One of Surrey’s few surviving veterans of the Second World War was very nearly killed in the conflict’s final weeks.
Reginald Wise, 91 and a proud member of the Royal Canadian Legion in Cloverdale, was a Green Beret sniper with Britain’s 40 Royal Marines Commando back in April of 1945.
The elite British paramilitary unit was in northern Italy, battling entrenched German forces in what became known as the Battle of the Argenta Gap, part of an Allied spring offensive to liberate the Po River valley.
They were searching for enemy flak gun positions when they came under fire.
Corporal Wise took cover behind a broken-down tank as the bullets whizzed by and proceeded to aim and pick off the gunman.
Except it turned out there was a second gunman – a barrage of bullets struck his arm.
“Next thing I knew I was on my back looking up at the sky,” he told the Surrey Leader in 2007.
“I thought ‘Blimey. I guess this is it.’”
It wasn’t. Someone else silenced the enemy gunner and ushered Wise to safety, although one German bullet remains lodged in his arm to this day.
Others were not as lucky.
Seventy-nine British commandos died in the Battle of the Argenta Gap. Wise was among the survivors who returned in 1995 to mark the 50th anniversary and pay tribute to his comrades.
“You think about the other guys,” he said. “The ones you lose. The ones you were friends with for quite a while. Some were only 19.”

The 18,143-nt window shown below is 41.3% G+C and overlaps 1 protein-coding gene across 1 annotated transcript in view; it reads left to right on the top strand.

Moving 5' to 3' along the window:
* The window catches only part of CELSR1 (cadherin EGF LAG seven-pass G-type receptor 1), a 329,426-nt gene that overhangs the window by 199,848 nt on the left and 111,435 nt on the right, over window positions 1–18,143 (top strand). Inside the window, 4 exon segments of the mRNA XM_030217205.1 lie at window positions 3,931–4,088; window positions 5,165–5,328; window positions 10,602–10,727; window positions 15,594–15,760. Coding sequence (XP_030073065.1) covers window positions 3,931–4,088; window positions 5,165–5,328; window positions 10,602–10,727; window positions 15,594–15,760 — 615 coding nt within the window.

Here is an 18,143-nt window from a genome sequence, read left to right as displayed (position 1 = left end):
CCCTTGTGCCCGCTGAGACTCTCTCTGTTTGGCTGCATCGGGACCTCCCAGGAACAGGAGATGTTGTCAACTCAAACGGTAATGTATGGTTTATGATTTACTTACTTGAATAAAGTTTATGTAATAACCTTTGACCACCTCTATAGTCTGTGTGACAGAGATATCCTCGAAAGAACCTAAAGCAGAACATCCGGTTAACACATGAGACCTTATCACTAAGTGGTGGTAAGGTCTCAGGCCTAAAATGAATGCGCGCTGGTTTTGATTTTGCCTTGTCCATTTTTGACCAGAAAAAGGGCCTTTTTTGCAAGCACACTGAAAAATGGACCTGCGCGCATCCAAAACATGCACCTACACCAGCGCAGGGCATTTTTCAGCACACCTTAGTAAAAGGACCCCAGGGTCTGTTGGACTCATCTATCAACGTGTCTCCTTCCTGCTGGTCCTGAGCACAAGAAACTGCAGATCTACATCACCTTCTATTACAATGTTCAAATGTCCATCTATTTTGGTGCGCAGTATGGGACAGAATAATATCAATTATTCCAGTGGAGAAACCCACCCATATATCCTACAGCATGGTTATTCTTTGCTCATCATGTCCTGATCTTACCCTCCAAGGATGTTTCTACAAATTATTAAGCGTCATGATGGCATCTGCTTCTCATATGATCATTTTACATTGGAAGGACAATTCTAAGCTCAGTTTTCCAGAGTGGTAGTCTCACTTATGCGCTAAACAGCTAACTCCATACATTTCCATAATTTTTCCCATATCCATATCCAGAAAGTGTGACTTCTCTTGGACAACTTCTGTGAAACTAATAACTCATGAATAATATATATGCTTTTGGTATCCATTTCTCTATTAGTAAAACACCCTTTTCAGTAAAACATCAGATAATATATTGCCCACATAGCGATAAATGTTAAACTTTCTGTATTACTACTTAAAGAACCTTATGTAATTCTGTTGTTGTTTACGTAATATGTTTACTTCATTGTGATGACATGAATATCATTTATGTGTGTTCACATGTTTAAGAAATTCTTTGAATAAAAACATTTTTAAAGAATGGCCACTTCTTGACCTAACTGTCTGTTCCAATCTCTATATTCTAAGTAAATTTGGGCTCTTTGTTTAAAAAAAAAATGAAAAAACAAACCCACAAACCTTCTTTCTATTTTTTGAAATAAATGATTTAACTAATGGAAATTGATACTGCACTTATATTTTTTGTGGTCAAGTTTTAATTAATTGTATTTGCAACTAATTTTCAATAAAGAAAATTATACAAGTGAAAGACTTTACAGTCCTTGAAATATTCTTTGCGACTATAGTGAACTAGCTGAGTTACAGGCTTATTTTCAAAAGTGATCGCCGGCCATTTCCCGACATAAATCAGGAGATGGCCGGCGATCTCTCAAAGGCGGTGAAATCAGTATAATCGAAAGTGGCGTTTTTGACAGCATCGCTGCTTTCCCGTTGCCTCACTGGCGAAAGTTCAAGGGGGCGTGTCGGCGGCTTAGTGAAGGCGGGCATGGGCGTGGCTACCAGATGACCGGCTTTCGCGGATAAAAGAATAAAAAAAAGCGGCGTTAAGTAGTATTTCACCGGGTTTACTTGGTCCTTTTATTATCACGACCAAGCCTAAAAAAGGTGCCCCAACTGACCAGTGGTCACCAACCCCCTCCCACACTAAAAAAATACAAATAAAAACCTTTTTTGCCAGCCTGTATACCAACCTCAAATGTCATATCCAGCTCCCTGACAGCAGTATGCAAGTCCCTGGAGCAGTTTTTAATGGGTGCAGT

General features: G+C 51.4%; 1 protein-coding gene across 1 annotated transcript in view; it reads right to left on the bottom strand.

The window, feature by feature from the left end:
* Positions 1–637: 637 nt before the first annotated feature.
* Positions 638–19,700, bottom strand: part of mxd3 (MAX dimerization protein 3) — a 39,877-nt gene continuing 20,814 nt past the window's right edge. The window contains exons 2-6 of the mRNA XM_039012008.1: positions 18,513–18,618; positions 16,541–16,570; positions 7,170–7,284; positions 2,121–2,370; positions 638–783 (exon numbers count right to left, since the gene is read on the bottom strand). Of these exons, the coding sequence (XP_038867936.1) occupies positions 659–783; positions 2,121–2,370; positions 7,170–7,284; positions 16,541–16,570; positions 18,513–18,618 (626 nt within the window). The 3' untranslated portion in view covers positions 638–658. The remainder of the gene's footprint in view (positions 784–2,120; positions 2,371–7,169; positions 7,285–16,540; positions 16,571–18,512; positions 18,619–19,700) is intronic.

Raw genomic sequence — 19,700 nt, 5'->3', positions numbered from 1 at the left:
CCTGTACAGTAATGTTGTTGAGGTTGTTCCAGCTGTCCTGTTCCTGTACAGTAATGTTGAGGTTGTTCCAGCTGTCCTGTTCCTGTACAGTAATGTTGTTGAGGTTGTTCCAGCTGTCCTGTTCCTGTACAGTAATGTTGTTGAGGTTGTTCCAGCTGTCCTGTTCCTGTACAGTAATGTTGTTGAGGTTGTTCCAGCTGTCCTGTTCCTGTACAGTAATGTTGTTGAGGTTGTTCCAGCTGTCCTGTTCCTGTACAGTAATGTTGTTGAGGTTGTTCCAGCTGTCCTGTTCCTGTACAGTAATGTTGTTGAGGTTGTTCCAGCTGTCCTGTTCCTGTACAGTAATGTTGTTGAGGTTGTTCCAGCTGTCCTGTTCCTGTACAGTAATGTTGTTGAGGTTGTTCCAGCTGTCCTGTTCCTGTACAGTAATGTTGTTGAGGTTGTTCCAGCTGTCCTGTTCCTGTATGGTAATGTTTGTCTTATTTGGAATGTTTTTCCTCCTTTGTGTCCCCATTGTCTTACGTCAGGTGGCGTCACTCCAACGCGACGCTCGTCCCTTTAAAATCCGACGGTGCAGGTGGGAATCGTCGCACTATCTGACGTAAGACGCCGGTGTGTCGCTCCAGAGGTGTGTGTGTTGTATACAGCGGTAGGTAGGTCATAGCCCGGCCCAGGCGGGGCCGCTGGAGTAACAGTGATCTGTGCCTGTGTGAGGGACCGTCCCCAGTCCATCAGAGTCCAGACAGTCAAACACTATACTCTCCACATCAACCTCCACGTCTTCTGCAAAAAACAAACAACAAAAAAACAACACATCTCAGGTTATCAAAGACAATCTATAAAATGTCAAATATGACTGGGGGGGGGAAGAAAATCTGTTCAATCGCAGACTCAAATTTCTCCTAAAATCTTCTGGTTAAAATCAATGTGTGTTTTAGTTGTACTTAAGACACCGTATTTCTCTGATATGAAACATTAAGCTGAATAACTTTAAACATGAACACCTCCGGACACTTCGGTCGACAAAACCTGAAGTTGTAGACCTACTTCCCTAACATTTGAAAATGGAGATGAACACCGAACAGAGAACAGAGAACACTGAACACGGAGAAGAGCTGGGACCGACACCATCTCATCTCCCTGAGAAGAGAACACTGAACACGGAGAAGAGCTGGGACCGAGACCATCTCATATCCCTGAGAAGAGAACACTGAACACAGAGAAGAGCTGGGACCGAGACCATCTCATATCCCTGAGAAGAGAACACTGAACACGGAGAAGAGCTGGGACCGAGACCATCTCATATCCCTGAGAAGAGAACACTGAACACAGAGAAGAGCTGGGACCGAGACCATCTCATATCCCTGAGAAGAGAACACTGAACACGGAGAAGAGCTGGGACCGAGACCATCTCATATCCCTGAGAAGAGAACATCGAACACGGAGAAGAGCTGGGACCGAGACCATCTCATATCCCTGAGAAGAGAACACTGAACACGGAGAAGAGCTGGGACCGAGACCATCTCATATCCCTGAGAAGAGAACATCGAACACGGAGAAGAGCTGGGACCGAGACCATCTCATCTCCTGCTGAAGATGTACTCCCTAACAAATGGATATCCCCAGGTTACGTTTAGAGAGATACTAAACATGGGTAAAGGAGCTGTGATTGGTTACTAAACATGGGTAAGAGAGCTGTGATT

Wise was just 20 years old himself by the time he was fighting in Italy, barely a month before the war ended.
As a 16-year-old he had volunteered with the Home Guard and manned anti-aircraft guns in southern England to defend against German bombers. (The family house was bombed in the Battle of Britain in August 1940, injuring his grandmother.)
He joined the Royal Marines’ commando brigade in 1942 at the age of 17.
His marksmanship quickly got him sniper duty.
The small highly mobile force specialized in raiding and reconnaissance ahead of larger Allied attacks.
Wise saw action that was at times fierce in Yugoslavia, Albania and Greece prior to Italy.
“We would go in first and do the little things,” Wise recalled. “Our best weapon was surprise.”
Killing was part of the job “you got used to,” he said. “Sometimes it’s hard to talk about,” he said. “In certain situations, you got out more or less unscathed and started to think you were lucky. I guess I was.”
In 1951, Wise and his wife Phyllis emigrated to Canada and settled in Surrey with their six-month-old daughter. Two sons were born here.
Very lucky, indeed.
– Cloverdale Reporter, with files Surrey Leader